Shaffer-Lienhard’s analysts have prepared a series of stories which examine what is in store for 2011
Kowloon, Hong Kong (WiredPRNews.com) Precious and base metals hit record highs in 2010, as economic uncertainty rattled around the globe. What does 2011 hold for gold, silver, platinum, palladium, copper and other metals? Shaffer-Lienhard’s analysts have prepared a series of stories which examine what is in store for 2011, not only for metals but for currencies and the overall economy.
Palladium was a star performer in 2010, lifted by the gradual recovery of the automotive sector and heightened investment interest in the metal, and those factors should spill over to underpin it in 2011.
Further, the supply situation for the platinum group metal is far from certain, and this will be another lift for prices. Palladium futures prices gained about 85% this year, with values currently hovering around $750 an ounce. Market watchers said that level could easily be an average price for the first quarter of 2011.
A big factor driving prices for many precious metals in 2010 was the advent of exchange-traded funds. A palladium ETF for Asian investors was launched in February. This allowed investment demand in the white metal to soar, aside from a dip in demand this summer which affected many markets. The investment vehicle tracks the price of palladium, with the open-ended fund backed by physical palladium bars stored in secure vaults.
By the first week of December holdings reached 2.05 million ounces. Comparatively, annual global mine supply of palladium is just 6 million ounces, prompting analysts to suggest that investment demand is looking increasingly likely to push the metal’s supply into deficit in 2011.
Mathew Lundberg, head of the Shaffer-Lienhard research department, said:” the anticipated increase in investment demand for the metal was likely to come from North America and that many investors still believed the metal to be undervalued”.
Two new physically backed palladium funds, launched this year in Germany and Japan, have seen limited investment thus far, Lundberg said, adding that he did not expect much of an increase in interest in these funds until later in 2011.
In addition to investment demand, end-user demand will continue from the automotive industry, which is reviving back up after a sharp drop in consumer purchases following the credit crisis and global economic recession. Mr. Lundberg has predicted a 15% increase in gross demand for the metal in 2011, with an expected 1.10 million ounce increase from automotive demand. The firm said that new car sales were expected to increase in 2011, with a large proportion of increased demand coming from China. Demand for palladium in Chinese auto catalysts is set to rise by 36% to 930,000 ounces. The company’s analysts say that a supportive credit environment in for Chinese customers coupled with more stringent emissions legislation introduced earlier this year, will support palladium demand in auto catalysts from China into 2011.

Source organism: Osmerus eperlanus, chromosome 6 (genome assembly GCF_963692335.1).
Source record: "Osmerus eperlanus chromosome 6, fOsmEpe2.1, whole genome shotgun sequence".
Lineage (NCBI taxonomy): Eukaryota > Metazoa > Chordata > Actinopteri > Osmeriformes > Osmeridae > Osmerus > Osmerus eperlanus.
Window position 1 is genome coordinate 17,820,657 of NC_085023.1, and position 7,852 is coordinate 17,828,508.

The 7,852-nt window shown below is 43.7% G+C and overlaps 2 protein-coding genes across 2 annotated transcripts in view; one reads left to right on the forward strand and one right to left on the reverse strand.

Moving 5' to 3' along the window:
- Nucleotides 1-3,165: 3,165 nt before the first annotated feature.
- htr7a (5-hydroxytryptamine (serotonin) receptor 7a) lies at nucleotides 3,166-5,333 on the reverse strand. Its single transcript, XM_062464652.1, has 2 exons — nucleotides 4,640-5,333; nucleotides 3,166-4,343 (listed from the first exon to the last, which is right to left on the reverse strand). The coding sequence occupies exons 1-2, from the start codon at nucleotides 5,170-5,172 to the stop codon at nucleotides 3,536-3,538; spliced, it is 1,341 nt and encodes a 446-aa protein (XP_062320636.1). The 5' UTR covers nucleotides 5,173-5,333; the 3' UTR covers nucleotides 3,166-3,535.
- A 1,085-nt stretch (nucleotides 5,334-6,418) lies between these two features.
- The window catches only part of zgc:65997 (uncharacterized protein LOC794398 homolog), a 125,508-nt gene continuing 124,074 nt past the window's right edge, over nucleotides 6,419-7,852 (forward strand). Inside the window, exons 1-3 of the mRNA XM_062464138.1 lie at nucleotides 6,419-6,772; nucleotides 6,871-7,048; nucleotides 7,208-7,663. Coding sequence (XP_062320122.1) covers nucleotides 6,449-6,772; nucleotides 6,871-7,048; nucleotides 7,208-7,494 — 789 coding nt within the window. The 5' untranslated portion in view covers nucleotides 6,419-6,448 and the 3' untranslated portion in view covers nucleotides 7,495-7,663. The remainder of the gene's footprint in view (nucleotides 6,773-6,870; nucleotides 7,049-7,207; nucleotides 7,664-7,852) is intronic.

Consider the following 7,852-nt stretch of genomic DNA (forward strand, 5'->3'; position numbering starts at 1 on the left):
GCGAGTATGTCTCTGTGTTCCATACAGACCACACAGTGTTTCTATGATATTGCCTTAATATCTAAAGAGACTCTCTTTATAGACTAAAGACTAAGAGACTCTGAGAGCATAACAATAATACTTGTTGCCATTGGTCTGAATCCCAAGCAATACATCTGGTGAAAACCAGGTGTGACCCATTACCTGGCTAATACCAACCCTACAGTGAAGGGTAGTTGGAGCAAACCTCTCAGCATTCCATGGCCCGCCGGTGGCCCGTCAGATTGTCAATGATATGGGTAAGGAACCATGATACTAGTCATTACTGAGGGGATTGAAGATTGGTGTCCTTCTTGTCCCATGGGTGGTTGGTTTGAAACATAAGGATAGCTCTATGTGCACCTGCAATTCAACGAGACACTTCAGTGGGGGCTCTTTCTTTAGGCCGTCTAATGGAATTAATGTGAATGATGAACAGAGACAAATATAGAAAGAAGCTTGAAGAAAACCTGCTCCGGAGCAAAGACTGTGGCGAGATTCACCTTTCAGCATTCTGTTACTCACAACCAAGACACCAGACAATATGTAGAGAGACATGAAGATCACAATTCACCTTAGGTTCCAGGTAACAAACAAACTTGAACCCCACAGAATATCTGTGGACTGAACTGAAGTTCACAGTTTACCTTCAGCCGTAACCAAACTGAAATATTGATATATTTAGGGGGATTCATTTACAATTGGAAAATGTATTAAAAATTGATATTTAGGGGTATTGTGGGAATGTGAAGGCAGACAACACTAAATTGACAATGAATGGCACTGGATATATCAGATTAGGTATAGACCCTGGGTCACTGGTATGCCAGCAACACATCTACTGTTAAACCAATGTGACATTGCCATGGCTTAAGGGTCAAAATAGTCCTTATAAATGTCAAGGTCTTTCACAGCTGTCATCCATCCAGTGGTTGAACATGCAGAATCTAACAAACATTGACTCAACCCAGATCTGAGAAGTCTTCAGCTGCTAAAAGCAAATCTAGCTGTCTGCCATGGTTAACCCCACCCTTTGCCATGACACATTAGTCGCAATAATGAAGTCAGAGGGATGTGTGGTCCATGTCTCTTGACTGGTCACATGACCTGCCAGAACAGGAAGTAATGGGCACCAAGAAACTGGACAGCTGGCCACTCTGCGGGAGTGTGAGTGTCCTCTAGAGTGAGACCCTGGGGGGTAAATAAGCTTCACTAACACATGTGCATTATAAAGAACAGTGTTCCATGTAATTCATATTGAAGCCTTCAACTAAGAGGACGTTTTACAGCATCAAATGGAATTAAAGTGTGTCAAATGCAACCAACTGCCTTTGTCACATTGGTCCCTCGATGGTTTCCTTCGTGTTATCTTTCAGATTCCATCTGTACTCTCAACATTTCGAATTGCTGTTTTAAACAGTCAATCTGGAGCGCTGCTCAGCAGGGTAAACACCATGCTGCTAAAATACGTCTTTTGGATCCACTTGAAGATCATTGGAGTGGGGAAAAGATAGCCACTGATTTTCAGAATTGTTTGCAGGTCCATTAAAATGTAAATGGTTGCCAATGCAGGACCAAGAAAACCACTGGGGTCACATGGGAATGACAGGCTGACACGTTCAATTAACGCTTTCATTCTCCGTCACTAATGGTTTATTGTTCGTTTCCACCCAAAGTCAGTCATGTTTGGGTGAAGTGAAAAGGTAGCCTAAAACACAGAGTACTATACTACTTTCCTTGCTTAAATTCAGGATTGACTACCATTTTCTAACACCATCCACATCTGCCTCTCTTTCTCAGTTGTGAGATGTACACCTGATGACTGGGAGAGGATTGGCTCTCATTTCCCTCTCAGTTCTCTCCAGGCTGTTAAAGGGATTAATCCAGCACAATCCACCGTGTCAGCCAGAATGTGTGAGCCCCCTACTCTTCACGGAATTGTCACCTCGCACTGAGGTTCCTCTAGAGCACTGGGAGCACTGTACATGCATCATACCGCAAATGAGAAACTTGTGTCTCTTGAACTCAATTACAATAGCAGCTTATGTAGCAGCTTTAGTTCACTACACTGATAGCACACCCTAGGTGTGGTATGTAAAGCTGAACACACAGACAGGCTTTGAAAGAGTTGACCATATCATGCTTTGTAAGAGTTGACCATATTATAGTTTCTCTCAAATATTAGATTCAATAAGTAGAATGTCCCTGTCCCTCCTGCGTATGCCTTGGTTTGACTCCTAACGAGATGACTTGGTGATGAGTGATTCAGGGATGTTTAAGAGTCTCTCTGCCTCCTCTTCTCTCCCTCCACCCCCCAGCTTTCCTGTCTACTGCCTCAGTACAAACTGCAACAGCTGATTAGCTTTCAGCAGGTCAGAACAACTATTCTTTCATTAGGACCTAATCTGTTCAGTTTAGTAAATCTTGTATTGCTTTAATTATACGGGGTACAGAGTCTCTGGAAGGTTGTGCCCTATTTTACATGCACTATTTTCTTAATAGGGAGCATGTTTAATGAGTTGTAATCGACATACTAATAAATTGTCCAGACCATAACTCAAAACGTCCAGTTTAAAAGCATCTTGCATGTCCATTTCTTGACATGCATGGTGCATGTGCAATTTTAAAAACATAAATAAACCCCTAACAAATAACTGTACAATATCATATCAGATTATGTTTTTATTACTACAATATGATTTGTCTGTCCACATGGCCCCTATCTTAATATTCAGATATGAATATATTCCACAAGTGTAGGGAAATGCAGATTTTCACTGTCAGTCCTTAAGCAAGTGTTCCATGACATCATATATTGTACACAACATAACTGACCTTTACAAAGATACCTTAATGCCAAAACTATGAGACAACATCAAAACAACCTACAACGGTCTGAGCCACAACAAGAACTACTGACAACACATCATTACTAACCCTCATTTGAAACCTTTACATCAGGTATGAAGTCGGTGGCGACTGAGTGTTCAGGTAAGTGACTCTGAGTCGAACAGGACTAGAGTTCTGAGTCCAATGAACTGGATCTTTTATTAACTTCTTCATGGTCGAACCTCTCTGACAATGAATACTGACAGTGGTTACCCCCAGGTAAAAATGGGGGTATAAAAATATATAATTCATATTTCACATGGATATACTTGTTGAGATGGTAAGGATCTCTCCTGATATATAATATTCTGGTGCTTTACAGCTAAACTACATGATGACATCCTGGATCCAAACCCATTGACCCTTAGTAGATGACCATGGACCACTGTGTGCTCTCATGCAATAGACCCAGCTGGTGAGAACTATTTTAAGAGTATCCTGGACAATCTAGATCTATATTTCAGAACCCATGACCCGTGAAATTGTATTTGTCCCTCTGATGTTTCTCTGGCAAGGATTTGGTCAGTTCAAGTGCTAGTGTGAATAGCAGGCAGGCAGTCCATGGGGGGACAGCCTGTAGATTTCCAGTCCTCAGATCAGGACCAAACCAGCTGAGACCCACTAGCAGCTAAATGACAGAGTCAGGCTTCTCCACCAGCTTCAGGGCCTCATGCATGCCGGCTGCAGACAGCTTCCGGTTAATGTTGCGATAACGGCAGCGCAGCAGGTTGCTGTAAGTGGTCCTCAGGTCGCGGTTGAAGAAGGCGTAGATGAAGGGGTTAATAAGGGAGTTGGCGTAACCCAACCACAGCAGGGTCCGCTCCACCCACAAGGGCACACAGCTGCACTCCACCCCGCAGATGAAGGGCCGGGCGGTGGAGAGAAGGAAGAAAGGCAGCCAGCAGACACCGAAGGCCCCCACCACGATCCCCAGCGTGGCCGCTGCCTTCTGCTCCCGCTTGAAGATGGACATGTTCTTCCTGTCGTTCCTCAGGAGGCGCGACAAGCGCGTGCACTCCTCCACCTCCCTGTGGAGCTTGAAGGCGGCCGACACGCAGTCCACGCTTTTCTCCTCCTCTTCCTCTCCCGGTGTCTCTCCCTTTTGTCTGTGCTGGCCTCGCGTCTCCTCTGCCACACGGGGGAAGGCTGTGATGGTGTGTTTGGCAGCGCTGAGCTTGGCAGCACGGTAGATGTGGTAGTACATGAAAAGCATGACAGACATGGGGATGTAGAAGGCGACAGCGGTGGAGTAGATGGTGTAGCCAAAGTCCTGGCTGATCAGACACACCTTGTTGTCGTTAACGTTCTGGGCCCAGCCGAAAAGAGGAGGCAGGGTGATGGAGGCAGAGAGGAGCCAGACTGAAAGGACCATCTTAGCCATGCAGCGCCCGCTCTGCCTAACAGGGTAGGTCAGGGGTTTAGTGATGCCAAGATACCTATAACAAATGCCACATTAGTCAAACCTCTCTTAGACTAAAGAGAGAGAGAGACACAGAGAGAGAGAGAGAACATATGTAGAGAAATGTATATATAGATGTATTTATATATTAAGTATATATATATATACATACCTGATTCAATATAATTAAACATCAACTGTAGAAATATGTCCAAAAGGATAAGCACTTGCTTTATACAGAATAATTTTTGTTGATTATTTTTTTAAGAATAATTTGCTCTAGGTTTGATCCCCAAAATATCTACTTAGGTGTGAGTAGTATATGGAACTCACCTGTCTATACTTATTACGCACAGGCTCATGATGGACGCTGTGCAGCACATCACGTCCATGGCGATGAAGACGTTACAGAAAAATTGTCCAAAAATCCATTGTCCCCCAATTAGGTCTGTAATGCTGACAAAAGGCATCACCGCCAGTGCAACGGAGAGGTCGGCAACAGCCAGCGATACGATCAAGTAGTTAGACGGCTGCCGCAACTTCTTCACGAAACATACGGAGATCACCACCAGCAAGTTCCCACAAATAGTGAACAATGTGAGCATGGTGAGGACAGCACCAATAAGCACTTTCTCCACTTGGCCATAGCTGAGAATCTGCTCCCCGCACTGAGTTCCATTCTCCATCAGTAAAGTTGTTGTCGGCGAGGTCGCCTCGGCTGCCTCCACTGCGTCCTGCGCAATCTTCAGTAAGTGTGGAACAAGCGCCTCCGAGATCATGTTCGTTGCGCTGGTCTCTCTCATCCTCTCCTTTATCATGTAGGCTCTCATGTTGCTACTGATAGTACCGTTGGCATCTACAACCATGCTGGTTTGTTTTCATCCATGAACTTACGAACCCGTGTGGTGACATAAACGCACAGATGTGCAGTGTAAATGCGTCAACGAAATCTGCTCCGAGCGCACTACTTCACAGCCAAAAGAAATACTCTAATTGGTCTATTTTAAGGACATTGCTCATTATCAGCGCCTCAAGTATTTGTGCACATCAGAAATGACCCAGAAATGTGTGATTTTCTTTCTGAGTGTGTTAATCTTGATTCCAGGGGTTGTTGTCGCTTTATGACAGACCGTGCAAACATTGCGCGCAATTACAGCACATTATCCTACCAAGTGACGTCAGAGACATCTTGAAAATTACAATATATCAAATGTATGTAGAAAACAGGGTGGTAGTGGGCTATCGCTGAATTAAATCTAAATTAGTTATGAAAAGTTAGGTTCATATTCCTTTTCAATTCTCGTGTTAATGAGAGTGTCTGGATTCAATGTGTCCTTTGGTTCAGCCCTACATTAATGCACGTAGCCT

Other industrial uses of palladium should increase, too, analysts said, chiefly in the electrical and dental sectors. Consumer demand has for electronics has hiked that demand 11% over the past year to 1.41 million oz according to Shaffer-Liendhard, with further increases in demand expected in 2011.
Supplies Dwindling As Demand Picks Up
The voracious, new appetite for palladium from the investor sector is coming at a time when supplies of the white metal have become uncertain.
Russian supplies- which are responsible for over 50% of world’s reserves – are in flux. There’s speculation that Russia’s palladium stockpiles have dwindled, especially after comments in October from Russian mining major Norilsk Nickel that 2010 would be the last year when any significant amount of the metal would be sold on the open market. In December the company said there would be “insignificant” palladium releases from Russian state stocks in 2011 but that this supply would be depleted by 2012.
Norlisk is the world’s largest producer of the metal and Gokhran, the Russian precious metals and gemstones repository, have been sitting on large, state-owned stockpiles of palladium since the 1970s which have since been sold back to the market sporadically. The comments from Norlisk’s regarding future sales have led to speculation those big reserves have vanished.
If Russia’s palladium stockpiles have indeed been exhausted, growing global demand for the metal will depend increasingly on mine supply. Norilsk, which has published projected output figures up to 2025, is not planning to make any huge increases to its palladium production.
Miners in South Africa, one of the only other major palladium producing counties in the world, have said they plan to increase palladium production in 2011, but putting a greater emphasis on palladium mining over platinum mining may not prove financially viable, with platinum sold at over twice the price of palladium.
This could mean a potential supply deficit for 2011. Analysts at Shaffer-Lienhard are forecasting a fundamental, pre-investment palladium surplus of just 110,000 ounce after taking account of Russian movements in inventory, noting that ETF investors have already had to entice roughly 700,000 ounces of metal out of the hands of other holders. Because of the twin pulls of lower supply and higher demand, Shaffer-Lienhard is forecasting a first quarter average price of $790 an ounce.
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